Sunday, July 27, 2008

What I'm Reading/Listening/Hearing/Seeing

Reading
The angel By Neggers, Carla
I've found a new-to-me romantic suspense author to fill my time between new Nora Roberts, Linda Howard, and Suzanne Brockmann releases. And she has a hearty backlist for my extended reading pleasure!

Angel, like so many other romantic-suspense titles today, has a whiff of the paranormal. Fortunately, it does not overwhelm the quick pace and emotional impact of the book. Big bonus for the Ireland-Boston connections between characters and their history. Nice little tidbits about Irish folklore are interspersed as well humor in character interactions make this a pleasant snuggle-up-and-read-in-bed book. It is also suitable for hammocks, beaches, comfy chairs and, cautiously, bathtubs.

Hearing
On a brief break from e-audio, I'm enjoying the Stephanie Miller show. This is just the morning-drive thing for the liberal. Humor driven, it always has a sly, or blatant, humorous dig at the neocons. Or at least humorous to a more liberal person.

On Stephanie's days off, the black liberal morning-drive humor POV is emphatically and hilariously represented by the comedy duo Frangela.

Soon to be Listening!
I'd planned to start trying out the Bullet-Catcher series written by Roxanne St. Claire. ("Trained to protect. Able to kill. Willing to die. And drop-dead gorgeous."). I was dismayed to find my library doesn't have book one of the series, Kill Me Twice. So I decided, what the heck, just this once I'll order a copy from Amazon.

This action has contributed to the economic downfall of many reading and music enthusiasts. In my case, I remembered I had been meaning to add to my more "serious" symphonic and choral recordings. A girl can't live by rock, folk, roots, Chanticleer and oldies alone!

I am also, as a former performer and live-long music lover, to say that I did not have these recordings before - except for a couple of now-useless casettes. So here's the damage:

Rachmaninoff Greatest Hits
Rhapsody on a Theme of Paganini is one of my most favorite-in-the-world symphonic works. Yeah it's schmaltzy. Sure it's overdone. Does it appeal to my romantic soul? Does the naked longing of the piece stir me? Do I defy anyone to resist its blatant allure? Yes! Yes to it all! It was also the first music cassette I owned. I chose this because the London Symphony Orchestra is as good an orchestra for this as any.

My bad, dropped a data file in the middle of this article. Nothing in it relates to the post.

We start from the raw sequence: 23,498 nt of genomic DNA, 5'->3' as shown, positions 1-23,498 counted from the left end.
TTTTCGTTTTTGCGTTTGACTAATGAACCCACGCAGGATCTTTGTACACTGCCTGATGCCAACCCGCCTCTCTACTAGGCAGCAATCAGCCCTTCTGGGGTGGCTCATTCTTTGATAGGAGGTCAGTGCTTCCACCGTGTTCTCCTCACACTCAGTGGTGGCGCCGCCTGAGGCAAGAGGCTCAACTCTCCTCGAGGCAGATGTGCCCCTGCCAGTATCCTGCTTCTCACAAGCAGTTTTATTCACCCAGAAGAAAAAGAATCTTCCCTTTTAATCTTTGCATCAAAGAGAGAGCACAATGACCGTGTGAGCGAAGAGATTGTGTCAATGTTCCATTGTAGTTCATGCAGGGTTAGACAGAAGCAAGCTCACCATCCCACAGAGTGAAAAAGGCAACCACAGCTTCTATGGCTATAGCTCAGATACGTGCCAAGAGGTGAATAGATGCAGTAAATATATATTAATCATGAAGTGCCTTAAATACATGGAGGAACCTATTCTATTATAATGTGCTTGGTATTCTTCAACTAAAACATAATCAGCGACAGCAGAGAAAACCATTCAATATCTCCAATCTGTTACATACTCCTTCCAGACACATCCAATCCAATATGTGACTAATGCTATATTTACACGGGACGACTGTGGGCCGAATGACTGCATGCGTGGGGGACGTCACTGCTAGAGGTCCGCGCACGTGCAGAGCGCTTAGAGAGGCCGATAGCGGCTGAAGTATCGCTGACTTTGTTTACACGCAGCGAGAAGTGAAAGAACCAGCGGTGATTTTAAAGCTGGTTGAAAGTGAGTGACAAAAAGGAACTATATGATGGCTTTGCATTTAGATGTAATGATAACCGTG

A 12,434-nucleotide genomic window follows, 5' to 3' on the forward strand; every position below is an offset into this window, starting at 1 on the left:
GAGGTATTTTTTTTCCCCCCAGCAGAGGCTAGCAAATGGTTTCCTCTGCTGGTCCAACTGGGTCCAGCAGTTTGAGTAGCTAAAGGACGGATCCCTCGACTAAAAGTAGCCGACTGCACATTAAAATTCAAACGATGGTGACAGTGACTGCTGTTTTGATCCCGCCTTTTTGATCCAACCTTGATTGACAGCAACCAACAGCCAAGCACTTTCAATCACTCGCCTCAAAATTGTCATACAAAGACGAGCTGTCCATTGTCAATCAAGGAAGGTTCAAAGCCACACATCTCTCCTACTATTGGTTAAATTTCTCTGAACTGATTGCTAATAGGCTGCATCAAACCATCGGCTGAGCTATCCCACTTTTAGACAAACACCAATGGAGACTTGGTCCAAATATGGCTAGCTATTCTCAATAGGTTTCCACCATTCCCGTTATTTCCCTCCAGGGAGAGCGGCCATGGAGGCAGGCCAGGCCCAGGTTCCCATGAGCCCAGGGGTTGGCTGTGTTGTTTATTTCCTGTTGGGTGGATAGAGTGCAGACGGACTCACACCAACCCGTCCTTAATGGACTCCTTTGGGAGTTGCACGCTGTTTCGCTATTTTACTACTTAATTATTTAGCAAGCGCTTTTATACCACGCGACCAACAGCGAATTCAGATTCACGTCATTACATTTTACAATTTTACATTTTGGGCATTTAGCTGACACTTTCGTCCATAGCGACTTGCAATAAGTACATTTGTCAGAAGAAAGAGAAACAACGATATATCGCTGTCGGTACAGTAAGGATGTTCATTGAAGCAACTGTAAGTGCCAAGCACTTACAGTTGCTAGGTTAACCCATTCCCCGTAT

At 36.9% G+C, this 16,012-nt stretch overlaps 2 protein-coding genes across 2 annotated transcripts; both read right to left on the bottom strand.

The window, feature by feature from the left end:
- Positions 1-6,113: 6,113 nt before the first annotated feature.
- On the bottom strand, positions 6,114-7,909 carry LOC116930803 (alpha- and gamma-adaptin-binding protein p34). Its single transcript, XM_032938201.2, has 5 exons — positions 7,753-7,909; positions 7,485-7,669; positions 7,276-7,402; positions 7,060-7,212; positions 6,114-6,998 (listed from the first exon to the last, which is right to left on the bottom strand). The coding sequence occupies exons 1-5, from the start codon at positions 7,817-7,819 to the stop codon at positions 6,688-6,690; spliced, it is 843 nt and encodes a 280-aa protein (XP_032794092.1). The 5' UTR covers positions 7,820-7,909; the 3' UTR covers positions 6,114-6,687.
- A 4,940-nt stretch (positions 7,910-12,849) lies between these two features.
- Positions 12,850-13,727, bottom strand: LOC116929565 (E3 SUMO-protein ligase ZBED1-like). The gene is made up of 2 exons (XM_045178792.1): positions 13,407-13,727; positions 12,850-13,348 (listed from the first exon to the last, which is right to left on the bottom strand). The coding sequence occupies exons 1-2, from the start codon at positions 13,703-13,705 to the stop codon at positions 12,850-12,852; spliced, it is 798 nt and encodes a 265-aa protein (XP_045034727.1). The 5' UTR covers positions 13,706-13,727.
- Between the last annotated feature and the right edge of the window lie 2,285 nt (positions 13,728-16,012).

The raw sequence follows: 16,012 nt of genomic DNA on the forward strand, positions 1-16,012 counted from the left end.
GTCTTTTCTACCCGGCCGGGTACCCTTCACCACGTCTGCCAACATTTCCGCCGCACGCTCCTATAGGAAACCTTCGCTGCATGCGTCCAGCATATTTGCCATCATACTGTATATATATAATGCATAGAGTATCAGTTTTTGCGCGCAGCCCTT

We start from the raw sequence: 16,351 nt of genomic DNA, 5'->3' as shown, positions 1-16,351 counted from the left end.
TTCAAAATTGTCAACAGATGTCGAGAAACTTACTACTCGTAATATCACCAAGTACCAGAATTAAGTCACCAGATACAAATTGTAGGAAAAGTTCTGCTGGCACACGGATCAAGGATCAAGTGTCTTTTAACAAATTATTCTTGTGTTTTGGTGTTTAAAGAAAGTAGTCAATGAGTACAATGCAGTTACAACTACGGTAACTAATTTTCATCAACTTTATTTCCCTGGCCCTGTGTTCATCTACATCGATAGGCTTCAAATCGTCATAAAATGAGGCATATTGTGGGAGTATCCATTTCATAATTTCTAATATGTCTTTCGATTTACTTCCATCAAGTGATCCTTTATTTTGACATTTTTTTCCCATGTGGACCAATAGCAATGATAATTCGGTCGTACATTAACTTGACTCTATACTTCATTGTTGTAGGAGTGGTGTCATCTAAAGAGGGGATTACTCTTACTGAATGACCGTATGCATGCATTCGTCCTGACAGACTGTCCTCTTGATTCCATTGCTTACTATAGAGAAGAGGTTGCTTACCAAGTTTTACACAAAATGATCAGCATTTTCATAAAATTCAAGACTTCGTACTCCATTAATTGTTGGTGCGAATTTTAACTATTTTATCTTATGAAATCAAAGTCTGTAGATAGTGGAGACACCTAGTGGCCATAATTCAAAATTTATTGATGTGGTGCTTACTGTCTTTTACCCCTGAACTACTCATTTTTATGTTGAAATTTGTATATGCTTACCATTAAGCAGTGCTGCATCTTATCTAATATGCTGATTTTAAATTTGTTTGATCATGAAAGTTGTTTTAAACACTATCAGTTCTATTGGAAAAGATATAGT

I will say that the "greatest hits" concept for a non-pop musician is tired. Get over it publicists. People will either dig it or they won't.

Faure: Requiem
One of the first serious extened choral work I sant. It was also part of my early exposure to singing church latin, unusual for a protestant. The In Paradisum of this work is among the most touching of works in the choral canon. The score and vocals are evocative of the traditional angelic view of paradise using harps and voice. Extra Bonus Points that it is a Deutsche Grammophon recording.

Stravinsky: Symphony of Psalms; Symphony in C; Symphony in Three Movements
Strivinsky's Symphony of Psalms is a piece I can not sing. I had the opportunity. I have the ability. If I'd had the strength at the time I could probably have overcome my overwhelming emotional response and performed it.

Such was not to be. The Alleluia/Laudate Eum (Psalm 150) did me in. I still quake with the spirit when I think of it. I have no explanation for the glorious gut response to my enounter with this work and why it stays with me even 20 years later.

The notes , patterns, and tempo follow a course contrary to the lyrics. Voice lines meet and converge, orchestral lines meet and converge like the clashing of cymbals in the text (Laudate Eum in cymbalis bene sonantibus/Laudate Eum in cymbalis jubilantionibus.) Solemnity and praise. Tension and release.

A slow tempo for praise, interrupted with louder, quicker Laudates. And an eerie almost-stillness wafting above. If Faure's In Paradisum is angelic, this is far above ethereal.

I can not sing it, only sit in trembling awe and adoration as I experience it.

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